The brevity and intensity of Keats’ career are unmatched in English poetry. At the age of twenty-three, Keats had achieved the culmination of his brief career. Within five years of first trying his hand at poetry, Keats had written The Eve of St. Agnes, La Belle Dame sans Merci, Lamia, all of the “great odes,” as a sufficient number of the sonnets to make him, like Wordsworth, a major Romantic craftsman in that form.
To put Keats’s potential in comparison, it should be remembered that Wordsworth did not start writing in earnest until he was twenty-seven, and on his death at the age of twenty-five, Keats’ achievements greatly exceeded that of Chaucer, Shakespeare, or Milton.
Poetic Theory and Poetic Practice
Although no writer during William Wordsworth’s time considered himself a “Romantic,” a word not applied until half a century later by English historians, many of then did feel there was a pervasive intellectual and imaginative climate, which some of them called “the spirit of the age.” The Revolution left the feeling that this was a great age of new beginnings when, by discarding inherited procedures and outworn customs, everything was possible, not only in the political and social realm but in intellectual and literary enterprises as well. Remember, the major writers of the day including Robert Burns, William Blake, Wordsworth, and Coleridge were all fervent supporters of the early Revolution. Even after its collapse, writers such as Shelley and Byron felt when purged of its errors, the Revolution’s example still comprised humanity’s best hope.
As was mentioned, the Romantic Age in England began with perhaps the greatest act of collaboration in all of English Literature; the publishing of William Wordsworth and Samuel Taylor Coleridge’s Lyrical Ballads. In excited daily communions these two men set out to revolutionize the theory and practice of poetry. Wordsworth undertook to justify the new poetry in the Preface to Lyrical Ballads. In it he set himself in opposition to the literary ancien regime, those writers of the preceding century – Dryden, Pope, and Johnson- who, in this view, had imposed on poetry artificial conventions that distorted its free and natural development. Although Coleridge did not agree wholeheartedly with all of Wordsworth’s assumptions, he did see the necessity of overturning the reigning tradition. This preface, therefore, deserves its reputation as a turning point in English literature, for Wordsworth gathered up isolated ideas, organized them into a coherent theory based on explicit critical principles, and made them the rationale for his own massive achievements as a poet.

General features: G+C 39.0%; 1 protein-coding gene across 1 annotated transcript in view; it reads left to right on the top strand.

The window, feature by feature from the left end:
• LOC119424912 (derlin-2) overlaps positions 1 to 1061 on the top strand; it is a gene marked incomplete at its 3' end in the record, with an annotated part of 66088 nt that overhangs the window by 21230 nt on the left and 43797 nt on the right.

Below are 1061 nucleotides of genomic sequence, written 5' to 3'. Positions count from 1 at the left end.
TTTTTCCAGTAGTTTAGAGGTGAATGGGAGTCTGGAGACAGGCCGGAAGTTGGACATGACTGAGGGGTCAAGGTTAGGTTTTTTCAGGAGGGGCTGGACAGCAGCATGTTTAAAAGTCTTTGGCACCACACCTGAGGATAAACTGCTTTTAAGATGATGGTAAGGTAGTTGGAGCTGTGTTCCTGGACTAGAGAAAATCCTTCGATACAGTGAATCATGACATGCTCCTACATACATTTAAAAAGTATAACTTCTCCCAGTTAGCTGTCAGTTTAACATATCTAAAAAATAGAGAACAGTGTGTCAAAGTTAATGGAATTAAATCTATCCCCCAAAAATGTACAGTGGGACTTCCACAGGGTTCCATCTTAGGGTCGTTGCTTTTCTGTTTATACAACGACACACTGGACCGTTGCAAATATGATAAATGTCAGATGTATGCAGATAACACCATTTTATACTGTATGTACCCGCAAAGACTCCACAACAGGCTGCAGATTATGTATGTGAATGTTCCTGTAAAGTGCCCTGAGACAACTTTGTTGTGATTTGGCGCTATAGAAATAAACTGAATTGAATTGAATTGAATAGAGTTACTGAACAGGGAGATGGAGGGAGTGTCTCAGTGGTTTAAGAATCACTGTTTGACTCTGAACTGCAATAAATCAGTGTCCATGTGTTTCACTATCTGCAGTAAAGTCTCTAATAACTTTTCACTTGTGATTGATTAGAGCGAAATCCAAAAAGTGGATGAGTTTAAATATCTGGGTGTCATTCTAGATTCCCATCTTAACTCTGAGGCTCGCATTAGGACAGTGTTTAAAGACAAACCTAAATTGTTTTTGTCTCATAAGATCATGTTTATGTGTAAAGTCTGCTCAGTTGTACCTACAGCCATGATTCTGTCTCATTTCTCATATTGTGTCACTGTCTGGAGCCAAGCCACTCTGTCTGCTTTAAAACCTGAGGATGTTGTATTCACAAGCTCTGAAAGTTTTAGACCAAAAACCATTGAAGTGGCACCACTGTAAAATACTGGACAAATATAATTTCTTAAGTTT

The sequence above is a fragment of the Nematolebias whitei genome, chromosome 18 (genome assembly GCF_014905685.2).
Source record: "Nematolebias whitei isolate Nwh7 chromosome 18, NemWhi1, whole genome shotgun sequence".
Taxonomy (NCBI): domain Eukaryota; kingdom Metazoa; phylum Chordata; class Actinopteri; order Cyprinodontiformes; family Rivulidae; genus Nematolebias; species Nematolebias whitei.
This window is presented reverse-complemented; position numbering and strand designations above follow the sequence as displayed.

Wordsworth described all good poetry as, at the moment of composition, “the spontaneous overflow of powerful feelings.” Although there existed varied theories of what Romantic poetry was, all concurred on the crucial point that it was the mind, emotions and the imagination of the poet that were the defining attributes of a poem. The emphasis in this period on the free activity of the imagination is related to an insistence on the essential role of instinct, intuition and the feelings of “the heart” to supplement the judgments of the purely logical faculty, “the head,” whether in the province of artistic beauty, philosophical or religious truth, or moral goodness.
Because of the prominence of landscape in this period, ‘Romantic poetry” has to the popular mind almost become synonymous with “nature poetry.” Romantic “nature poems” are in fact meditative poems, in which the presented scene usually serves to raise an emotional problem or personal crisis whose development and resolution constitutes the organizing principle of the poem. Restate: Nature causes the poet to meditate over a problem and resolve it.
Another characteristic of Romantic poetry was the glorification of the common man and rustic life; or according to Wordsworth, “to choose incidents and situations from common life” and to use a “selection of language really spoken by men,” for which the model is “humble and rustic life.” Byron maintained allegiance to both aristocratic proprieties and traditional poetic decorum: “Peddlers,” and “Boats,” and “Wagers’! Oh! ye shades Of Pope and Dryden, are we come to this?